In addition to his career as a rap superstar, Tupac Shakur is also relatively well known for his many acting roles. His first role came in the 1992 crime film "Juice," and he also starred in "Poetic Justice" — with Janet Jackson — "Bullet," and "Gridlock'd" (via Britannica). Yet, most people don't know that he also appeared on several TV shows around the same time.

His first appearance came on the show "In Living Color," which starred famous comedians like Jamie Fox, Jim Carey, and David Alan Grier (via IMDb). He starred in a sketch opposite Jamie Fox and Tommy Davidson, playing himself trying to get into a concert venue. Davidson and Fox were both playing security guards who refused to believe that he was who he said he was — until his huge security guards showed up.

He was the musical guest on both "Saturday Night Live" and "Saturday Night Special" in 1996 to promote his new album "All Eyez on Me." He performed "I Ain't Mad at Cha" off the album on "SNL" and got a huge applause from the audience. He hosted "Saturday Night Special" with Ice-T, who was also releasing a new album, and they performed "Only God Can Judge Me" together. Then, in a surprise twist, they also performed a humorous cover of Neil Diamond's "You Don't Bring Me Flowers."

He filed a $10 million lawsuit against the police

In 1991, Tupac Shakur, unfortunately, found himself the victim of severe police brutality in Oakland, California. That October, he was walking down the street when two members of the Oakland Police Department pulled up on him (via "Tupac Shakur" by Carrie Golus). They stopped him for the petty crime of jaywalking and demanded he identify himself. Shakur provided them with not one but three different types of identification, but that was still not good enough for the officers. For whatever reason, they had an issue with his name and didn't believe it was really Tupac Shakur.

As he explained in a 1991 interview with Davey D, he was simply minding his own business "walking down the streets" when "the [Oakland] police department saw fit for me to be trained or snapped back into my place." He yelled profanity at them and they responded by cuffing him and choking him unconscious. He was then arrested for resisting arrest.

He ended up filing a $10 million lawsuit against the OPD for excessive use of force. Originally, Shakur planned on using the proceeds to invest in the community and cut down on police brutality. However, the settlement only ended up being a fraction of what he wanted, $42,000, yet it was still a victory to get anything from the police for their brutal mistreatment of an African American.

Some 25 years later on June 16, 2016 — on what would have been Tupac Shakur's 45th birthday — Oakland Mayor Libby Schaaf officially proclaimed the day Tupac Shakur Day (via KQED).

He was once sued over his lyrics

Tupac Shakur's estate was, unfortunately, the subject of numerous lawsuits after his death. One of the more bizarre came from civil rights activist C. Delores Tucker. She filed a lawsuit against Shakur's estate alleging his 1996 album, "All Eyez on Me," had derogatory and defamatory statements directed at her (per the Los Angeles Times). The lawsuit was over two different songs from the double album, "Wonda Why They Call U B****" and "How Do U Want It," because Tucker was referenced in both songs. She asked for $10 million in the lawsuit, alleging "great humiliation, mental pain and suffering." She then sued several media companies who reported on the lawsuit and ridiculed the accuracy of her claims (via Justia).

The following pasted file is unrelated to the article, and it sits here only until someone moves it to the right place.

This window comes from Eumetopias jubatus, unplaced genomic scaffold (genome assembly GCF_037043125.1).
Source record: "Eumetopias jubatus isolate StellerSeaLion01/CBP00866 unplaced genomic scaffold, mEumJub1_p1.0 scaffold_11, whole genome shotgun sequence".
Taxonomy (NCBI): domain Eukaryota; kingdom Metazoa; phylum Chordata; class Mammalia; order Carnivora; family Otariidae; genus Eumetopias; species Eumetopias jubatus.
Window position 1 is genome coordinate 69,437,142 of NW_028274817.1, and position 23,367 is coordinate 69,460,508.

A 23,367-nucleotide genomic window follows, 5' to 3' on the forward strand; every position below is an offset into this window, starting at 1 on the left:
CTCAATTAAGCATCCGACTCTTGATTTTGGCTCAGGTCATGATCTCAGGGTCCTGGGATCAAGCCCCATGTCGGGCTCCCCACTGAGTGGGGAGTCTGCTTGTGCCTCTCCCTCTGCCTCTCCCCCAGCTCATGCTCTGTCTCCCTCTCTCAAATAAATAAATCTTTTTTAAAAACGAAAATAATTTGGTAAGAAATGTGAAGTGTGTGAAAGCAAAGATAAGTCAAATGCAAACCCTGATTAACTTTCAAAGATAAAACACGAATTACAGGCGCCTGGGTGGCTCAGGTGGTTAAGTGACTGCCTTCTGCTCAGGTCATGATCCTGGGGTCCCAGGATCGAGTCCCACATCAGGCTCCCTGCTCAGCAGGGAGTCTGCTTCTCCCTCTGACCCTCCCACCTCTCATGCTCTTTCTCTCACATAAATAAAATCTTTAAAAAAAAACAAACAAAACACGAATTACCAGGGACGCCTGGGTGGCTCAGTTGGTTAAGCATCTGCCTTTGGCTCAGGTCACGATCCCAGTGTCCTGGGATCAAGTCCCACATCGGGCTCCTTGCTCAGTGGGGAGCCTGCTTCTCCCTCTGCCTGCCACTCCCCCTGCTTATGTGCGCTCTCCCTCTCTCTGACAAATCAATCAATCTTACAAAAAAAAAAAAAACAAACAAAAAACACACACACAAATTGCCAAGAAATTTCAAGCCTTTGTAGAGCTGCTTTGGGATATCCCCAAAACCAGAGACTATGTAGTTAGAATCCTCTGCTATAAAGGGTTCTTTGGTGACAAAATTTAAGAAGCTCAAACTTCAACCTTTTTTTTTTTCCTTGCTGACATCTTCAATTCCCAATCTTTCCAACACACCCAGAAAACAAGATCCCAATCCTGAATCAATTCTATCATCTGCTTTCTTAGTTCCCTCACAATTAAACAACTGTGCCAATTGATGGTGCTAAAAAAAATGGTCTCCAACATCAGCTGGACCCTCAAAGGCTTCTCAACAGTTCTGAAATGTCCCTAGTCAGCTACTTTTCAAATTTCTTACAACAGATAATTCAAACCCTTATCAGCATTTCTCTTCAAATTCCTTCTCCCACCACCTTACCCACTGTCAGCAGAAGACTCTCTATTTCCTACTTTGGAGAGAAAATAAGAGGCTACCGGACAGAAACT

This was not Tucker's first foray into lawsuits involving Shakur and his record label, Death Row Records, which was owned by Suge Knight at the time. In 1993, after failed runs for a seat in either house of the U.S. Congress, she began her crusade against the rap genre and started pushing for increased censorship of rap lyrics, per The Washington Post.

As reported by the Los Angeles Times, Tucker filed complaints with the U.S. Justice Department and FBI over the distribution of violent messaging in rap music to minors, and called for boycotts of numerous gangster rap record labels. Eventually, according to an issue of The News Media & The Law, the lawsuit against Shakur's estate was ultimately dismissed (via the Reporter's Committee for Freedom of the Press).

He took ballet classes in high school

Tupac Shakur is known for many things: rapping, being an entrepreneur, and acting. But what about ballet dancing? Strange but true, Shakur actually took ballet classes when he was in high school in Baltimore. The story starts back in 1985 when the Shakur family first moved to Baltimore from White Plains, New York (per "Tupac Shakur"). At first, Shakur attended Rolling Park Junior High, before he was accepted at the prestigious Baltimore School for the Arts for high school.

He was one of the few African American kids at the school, but he was popular and he felt accepted by most of his classmates and teachers. While at Baltimore, he developed a passion for Shakespeare, and he started to take some ballet classes, too. He found himself deeply inspired by the atmosphere of the school and New York City, and he even saw a few Broadway shows.

It was also in Baltimore that he met longtime friend Jada-Pinkett Smith. She went to the same high school as Shakur (via "Today"), and they bonded over their parents' similar economic problems and drug addictions to crack cocaine. He only attended the school for a few semesters, dropping out prior to the start of his senior year (via The Baltimore Sun).